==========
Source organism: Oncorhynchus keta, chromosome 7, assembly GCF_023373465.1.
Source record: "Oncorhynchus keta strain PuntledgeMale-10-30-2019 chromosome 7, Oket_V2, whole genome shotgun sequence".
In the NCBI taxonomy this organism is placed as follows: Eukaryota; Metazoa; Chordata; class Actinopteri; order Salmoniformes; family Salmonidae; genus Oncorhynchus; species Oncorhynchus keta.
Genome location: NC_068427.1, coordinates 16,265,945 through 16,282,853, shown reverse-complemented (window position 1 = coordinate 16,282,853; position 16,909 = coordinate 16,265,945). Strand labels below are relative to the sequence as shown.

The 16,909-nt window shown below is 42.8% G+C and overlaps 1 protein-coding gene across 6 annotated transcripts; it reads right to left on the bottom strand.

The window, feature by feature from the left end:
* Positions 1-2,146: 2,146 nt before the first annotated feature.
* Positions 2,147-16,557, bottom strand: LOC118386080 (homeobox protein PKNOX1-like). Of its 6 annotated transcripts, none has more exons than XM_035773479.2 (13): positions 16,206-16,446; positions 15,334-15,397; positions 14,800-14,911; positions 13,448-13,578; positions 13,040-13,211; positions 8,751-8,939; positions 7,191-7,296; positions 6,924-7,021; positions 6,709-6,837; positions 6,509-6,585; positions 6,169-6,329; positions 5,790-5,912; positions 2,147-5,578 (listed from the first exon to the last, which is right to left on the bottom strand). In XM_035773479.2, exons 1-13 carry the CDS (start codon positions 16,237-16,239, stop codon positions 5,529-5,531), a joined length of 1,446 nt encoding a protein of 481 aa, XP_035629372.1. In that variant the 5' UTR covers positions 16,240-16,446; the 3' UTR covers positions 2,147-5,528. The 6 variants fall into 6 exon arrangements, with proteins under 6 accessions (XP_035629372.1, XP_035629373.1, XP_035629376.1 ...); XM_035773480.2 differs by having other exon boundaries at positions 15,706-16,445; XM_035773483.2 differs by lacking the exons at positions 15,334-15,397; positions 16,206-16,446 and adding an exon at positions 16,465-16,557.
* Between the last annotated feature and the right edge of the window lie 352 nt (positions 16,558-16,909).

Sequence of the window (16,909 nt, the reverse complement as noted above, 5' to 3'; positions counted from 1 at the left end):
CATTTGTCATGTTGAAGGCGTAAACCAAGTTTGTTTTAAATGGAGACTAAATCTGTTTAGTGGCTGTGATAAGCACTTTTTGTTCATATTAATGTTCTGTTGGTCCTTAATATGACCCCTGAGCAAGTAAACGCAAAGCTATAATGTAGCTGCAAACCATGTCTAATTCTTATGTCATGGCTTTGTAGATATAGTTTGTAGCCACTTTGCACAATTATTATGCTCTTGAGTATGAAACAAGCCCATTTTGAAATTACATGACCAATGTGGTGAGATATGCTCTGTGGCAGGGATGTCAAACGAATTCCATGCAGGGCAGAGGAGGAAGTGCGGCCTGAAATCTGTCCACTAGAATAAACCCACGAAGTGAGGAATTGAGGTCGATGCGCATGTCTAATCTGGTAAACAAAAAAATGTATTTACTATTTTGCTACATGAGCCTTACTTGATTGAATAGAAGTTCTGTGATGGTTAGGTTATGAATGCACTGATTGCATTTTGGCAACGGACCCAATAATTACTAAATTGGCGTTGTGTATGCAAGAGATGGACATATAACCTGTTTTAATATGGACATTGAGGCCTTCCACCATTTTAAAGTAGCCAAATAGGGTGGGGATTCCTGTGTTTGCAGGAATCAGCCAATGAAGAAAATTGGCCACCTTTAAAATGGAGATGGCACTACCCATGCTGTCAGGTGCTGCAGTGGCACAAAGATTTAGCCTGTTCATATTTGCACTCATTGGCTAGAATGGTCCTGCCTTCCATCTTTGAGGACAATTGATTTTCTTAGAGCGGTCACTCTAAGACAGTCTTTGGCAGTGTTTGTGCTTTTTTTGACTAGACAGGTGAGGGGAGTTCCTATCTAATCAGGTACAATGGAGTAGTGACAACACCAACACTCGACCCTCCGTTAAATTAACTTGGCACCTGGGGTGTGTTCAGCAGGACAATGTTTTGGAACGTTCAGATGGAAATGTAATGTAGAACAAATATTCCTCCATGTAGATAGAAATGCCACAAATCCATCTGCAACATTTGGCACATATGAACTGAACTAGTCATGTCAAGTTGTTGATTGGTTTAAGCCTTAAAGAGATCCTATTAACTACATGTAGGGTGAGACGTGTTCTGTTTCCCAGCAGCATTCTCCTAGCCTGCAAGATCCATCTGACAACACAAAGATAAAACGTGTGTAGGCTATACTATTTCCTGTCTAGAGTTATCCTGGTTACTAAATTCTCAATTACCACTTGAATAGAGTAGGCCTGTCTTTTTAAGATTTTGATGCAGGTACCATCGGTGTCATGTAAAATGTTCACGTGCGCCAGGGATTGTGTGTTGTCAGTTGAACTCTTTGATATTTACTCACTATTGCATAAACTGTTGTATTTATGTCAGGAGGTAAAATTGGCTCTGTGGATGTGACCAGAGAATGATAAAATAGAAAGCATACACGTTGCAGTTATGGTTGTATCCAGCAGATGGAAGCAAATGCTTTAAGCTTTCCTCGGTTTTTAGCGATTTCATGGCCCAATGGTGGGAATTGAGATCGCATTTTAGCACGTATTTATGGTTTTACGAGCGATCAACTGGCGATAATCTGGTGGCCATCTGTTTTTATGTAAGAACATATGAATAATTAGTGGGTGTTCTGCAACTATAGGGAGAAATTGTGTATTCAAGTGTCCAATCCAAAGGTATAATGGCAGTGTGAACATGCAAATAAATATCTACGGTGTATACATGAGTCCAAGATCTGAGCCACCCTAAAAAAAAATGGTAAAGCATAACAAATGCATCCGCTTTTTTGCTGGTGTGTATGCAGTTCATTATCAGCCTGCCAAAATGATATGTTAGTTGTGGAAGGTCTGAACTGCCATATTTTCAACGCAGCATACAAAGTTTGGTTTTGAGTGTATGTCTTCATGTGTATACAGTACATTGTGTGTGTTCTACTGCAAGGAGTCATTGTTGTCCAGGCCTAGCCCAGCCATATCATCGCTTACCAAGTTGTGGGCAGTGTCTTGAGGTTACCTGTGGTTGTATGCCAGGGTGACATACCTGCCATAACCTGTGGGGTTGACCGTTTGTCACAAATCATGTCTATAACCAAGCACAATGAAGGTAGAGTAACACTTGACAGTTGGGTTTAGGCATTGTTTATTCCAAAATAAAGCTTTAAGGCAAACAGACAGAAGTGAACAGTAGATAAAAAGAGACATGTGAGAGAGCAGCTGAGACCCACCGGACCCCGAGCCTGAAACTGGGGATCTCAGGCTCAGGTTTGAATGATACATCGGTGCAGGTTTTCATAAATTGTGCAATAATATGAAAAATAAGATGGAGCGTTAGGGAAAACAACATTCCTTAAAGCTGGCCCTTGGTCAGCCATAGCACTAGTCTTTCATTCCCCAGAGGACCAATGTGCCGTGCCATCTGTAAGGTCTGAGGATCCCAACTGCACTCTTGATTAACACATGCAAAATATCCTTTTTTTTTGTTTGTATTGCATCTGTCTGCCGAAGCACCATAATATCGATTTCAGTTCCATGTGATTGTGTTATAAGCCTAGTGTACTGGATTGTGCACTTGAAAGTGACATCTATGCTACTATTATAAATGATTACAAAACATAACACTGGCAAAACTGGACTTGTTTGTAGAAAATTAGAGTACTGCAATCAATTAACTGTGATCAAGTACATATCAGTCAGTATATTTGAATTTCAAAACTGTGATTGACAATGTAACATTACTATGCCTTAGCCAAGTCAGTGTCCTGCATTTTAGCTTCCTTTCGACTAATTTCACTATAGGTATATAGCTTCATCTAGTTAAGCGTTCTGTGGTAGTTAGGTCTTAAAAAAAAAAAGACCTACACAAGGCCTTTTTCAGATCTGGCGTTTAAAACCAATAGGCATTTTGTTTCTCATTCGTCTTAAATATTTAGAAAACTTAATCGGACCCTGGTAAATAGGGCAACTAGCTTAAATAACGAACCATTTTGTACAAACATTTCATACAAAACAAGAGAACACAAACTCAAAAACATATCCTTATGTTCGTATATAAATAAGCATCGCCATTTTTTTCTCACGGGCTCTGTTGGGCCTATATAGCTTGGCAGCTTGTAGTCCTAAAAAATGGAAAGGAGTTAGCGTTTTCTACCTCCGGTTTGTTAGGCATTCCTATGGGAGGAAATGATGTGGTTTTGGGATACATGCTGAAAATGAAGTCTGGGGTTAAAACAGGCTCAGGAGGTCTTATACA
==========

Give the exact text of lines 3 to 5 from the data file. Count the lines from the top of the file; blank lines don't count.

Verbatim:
In the NCBI taxonomy this organism is placed as follows: Eukaryota; Metazoa; Chordata; class Actinopteri; order Salmoniformes; family Salmonidae; genus Oncorhynchus; species Oncorhynchus keta.
Genome location: NC_068427.1, coordinates 16,265,945 through 16,282,853, shown reverse-complemented (window position 1 = coordinate 16,282,853; position 16,909 = coordinate 16,265,945). Strand labels below are relative to the sequence as shown.

The 16,909-nt window shown below is 42.8% G+C and overlaps 1 protein-coding gene across 6 annotated transcripts; it reads right to left on the bottom strand.